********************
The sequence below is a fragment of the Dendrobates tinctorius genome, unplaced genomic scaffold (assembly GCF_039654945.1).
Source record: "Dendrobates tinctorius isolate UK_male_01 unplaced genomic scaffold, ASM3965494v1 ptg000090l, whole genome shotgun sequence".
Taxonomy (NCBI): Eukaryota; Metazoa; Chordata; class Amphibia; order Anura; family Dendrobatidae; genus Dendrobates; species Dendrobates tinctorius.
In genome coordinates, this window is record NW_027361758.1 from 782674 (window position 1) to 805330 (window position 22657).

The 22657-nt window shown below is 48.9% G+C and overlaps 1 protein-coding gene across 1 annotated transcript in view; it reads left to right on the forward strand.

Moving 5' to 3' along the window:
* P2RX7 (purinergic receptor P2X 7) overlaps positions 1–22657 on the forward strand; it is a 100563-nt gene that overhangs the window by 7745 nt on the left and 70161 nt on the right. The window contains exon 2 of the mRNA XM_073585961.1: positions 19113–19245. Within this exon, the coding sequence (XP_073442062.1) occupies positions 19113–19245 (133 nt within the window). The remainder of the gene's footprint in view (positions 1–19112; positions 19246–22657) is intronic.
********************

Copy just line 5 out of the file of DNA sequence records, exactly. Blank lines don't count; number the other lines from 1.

The 22657-nt window shown below is 48.9% G+C and overlaps 1 protein-coding gene across 1 annotated transcript in view; it reads left to right on the forward strand.